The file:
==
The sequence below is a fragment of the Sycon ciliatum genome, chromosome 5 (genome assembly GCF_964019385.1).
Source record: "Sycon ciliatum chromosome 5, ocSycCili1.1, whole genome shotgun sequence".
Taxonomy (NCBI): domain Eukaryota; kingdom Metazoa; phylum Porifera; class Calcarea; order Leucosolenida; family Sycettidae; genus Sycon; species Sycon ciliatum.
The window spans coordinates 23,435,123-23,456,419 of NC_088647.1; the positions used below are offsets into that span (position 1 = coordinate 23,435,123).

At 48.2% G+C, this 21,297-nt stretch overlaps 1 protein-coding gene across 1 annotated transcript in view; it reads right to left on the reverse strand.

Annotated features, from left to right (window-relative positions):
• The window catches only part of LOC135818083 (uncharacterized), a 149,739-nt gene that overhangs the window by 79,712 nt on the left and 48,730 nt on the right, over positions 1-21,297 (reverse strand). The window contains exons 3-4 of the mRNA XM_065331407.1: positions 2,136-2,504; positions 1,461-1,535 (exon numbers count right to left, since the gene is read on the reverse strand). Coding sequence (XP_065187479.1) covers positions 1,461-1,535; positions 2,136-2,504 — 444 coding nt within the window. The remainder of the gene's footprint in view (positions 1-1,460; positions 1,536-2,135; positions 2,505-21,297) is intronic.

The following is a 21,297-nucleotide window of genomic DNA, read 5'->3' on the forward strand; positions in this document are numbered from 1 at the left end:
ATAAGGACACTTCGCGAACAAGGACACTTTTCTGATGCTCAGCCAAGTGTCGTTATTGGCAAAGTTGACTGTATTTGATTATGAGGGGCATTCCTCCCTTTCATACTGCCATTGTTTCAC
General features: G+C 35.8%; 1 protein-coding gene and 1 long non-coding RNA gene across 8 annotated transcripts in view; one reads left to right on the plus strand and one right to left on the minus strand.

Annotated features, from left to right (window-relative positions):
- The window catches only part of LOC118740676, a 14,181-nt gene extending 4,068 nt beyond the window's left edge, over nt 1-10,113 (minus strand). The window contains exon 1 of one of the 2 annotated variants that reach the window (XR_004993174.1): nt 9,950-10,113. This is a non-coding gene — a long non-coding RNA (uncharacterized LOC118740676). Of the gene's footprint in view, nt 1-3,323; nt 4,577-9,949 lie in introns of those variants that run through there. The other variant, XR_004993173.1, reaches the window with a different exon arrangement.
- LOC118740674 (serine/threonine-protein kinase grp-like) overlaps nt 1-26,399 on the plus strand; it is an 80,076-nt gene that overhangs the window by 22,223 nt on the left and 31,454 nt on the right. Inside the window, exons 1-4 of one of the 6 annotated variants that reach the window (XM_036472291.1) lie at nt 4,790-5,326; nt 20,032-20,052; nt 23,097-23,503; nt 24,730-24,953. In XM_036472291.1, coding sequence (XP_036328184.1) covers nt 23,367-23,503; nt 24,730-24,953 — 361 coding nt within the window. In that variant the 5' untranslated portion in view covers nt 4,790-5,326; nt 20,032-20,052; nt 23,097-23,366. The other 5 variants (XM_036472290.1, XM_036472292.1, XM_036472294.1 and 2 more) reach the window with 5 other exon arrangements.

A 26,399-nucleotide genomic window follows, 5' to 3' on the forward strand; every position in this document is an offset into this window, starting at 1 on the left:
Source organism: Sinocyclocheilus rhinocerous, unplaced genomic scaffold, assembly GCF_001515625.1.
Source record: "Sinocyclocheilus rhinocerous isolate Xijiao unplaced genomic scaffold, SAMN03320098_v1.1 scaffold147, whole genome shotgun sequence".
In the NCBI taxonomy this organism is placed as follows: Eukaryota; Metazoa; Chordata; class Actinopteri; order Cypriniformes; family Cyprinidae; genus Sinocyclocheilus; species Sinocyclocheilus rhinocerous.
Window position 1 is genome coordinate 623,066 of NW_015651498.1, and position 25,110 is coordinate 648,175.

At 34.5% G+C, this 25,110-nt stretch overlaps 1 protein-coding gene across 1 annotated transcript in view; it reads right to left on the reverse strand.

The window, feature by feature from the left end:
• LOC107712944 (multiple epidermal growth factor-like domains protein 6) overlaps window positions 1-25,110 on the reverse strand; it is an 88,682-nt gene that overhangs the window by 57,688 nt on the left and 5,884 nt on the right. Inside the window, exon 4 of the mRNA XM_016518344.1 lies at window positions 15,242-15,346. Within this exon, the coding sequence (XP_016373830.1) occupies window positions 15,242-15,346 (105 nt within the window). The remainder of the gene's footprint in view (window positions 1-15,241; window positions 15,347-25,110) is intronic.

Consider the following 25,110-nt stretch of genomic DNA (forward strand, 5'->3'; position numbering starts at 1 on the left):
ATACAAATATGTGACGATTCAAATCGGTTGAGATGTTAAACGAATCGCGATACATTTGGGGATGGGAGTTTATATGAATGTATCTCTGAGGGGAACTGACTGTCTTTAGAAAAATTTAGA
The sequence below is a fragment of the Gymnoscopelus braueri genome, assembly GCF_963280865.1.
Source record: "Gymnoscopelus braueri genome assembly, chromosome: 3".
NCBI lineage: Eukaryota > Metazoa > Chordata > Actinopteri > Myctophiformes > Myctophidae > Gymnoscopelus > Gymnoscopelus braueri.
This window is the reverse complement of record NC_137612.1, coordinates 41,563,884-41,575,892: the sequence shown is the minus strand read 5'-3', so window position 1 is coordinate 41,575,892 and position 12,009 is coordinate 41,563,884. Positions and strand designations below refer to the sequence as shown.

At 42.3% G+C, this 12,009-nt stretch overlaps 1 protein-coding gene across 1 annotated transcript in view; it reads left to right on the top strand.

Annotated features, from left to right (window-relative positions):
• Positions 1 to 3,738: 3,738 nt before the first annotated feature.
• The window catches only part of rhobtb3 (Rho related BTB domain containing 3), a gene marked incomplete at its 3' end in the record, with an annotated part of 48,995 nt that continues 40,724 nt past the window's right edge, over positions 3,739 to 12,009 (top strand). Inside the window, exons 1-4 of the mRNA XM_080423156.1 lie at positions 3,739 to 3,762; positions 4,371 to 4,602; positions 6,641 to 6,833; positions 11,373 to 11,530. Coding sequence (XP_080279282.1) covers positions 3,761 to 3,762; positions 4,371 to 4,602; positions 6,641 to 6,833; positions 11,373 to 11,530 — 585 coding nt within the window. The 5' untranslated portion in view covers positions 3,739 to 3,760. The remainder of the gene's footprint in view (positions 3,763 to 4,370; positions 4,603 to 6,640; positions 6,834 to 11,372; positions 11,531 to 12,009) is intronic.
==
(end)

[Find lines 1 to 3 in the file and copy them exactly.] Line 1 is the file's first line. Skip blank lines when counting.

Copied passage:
The sequence below is a fragment of the Sycon ciliatum genome, chromosome 5 (genome assembly GCF_964019385.1).
Source record: "Sycon ciliatum chromosome 5, ocSycCili1.1, whole genome shotgun sequence".
Taxonomy (NCBI): domain Eukaryota; kingdom Metazoa; phylum Porifera; class Calcarea; order Leucosolenida; family Sycettidae; genus Sycon; species Sycon ciliatum.